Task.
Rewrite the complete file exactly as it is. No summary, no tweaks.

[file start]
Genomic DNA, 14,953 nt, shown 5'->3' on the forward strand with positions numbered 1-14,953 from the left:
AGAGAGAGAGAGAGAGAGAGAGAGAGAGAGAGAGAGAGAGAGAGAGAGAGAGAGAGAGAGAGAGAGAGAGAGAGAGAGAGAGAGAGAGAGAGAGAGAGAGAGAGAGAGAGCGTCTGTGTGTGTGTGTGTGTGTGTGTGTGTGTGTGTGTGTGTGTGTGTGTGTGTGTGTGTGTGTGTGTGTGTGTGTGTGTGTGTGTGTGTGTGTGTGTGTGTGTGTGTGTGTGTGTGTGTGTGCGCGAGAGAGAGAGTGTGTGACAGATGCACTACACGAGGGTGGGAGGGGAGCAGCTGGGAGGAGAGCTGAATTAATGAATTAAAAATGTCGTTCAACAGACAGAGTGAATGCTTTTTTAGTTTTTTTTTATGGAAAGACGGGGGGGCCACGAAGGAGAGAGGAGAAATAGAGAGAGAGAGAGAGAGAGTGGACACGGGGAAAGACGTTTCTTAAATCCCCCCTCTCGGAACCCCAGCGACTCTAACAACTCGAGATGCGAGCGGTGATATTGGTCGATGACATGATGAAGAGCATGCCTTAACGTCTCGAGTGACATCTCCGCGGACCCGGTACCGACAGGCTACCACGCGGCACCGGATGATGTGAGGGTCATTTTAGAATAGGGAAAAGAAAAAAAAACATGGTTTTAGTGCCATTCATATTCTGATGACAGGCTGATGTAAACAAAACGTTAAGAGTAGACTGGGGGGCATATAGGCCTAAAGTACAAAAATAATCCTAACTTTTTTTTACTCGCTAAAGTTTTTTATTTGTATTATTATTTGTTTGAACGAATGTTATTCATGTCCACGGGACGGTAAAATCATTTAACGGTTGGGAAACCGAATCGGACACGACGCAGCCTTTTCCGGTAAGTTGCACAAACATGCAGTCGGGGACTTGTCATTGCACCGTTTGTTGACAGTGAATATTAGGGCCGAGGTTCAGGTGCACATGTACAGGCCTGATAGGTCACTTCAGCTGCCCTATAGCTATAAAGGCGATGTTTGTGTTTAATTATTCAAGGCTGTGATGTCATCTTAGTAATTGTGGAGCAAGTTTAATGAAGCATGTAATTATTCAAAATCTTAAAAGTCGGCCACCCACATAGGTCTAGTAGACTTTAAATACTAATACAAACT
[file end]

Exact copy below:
Genomic DNA, 14,953 nt, shown 5'->3' on the forward strand with positions numbered 1-14,953 from the left:
AGAGAGAGAGAGAGAGAGAGAGAGAGAGAGAGAGAGAGAGAGAGAGAGAGAGAGAGAGAGAGAGAGAGAGAGAGAGAGAGAGAGAGAGAGAGAGAGAGAGAGAGAGAGAGCGTCTGTGTGTGTGTGTGTGTGTGTGTGTGTGTGTGTGTGTGTGTGTGTGTGTGTGTGTGTGTGTGTGTGTGTGTGTGTGTGTGTGTGTGTGTGTGTGTGTGTGTGTGTGTGTGTGTGTGTGTGCGCGAGAGAGAGAGTGTGTGACAGATGCACTACACGAGGGTGGGAGGGGAGCAGCTGGGAGGAGAGCTGAATTAATGAATTAAAAATGTCGTTCAACAGACAGAGTGAATGCTTTTTTAGTTTTTTTTTATGGAAAGACGGGGGGGCCACGAAGGAGAGAGGAGAAATAGAGAGAGAGAGAGAGAGAGTGGACACGGGGAAAGACGTTTCTTAAATCCCCCCTCTCGGAACCCCAGCGACTCTAACAACTCGAGATGCGAGCGGTGATATTGGTCGATGACATGATGAAGAGCATGCCTTAACGTCTCGAGTGACATCTCCGCGGACCCGGTACCGACAGGCTACCACGCGGCACCGGATGATGTGAGGGTCATTTTAGAATAGGGAAAAGAAAAAAAAACATGGTTTTAGTGCCATTCATATTCTGATGACAGGCTGATGTAAACAAAACGTTAAGAGTAGACTGGGGGGCATATAGGCCTAAAGTACAAAAATAATCCTAACTTTTTTTTACTCGCTAAAGTTTTTTATTTGTATTATTATTTGTTTGAACGAATGTTATTCATGTCCACGGGACGGTAAAATCATTTAACGGTTGGGAAACCGAATCGGACACGACGCAGCCTTTTCCGGTAAGTTGCACAAACATGCAGTCGGGGACTTGTCATTGCACCGTTTGTTGACAGTGAATATTAGGGCCGAGGTTCAGGTGCACATGTACAGGCCTGATAGGTCACTTCAGCTGCCCTATAGCTATAAAGGCGATGTTTGTGTTTAATTATTCAAGGCTGTGATGTCATCTTAGTAATTGTGGAGCAAGTTTAATGAAGCATGTAATTATTCAAAATCTTAAAAGTCGGCCACCCACATAGGTCTAGTAGACTTTAAATACTAATACAAACT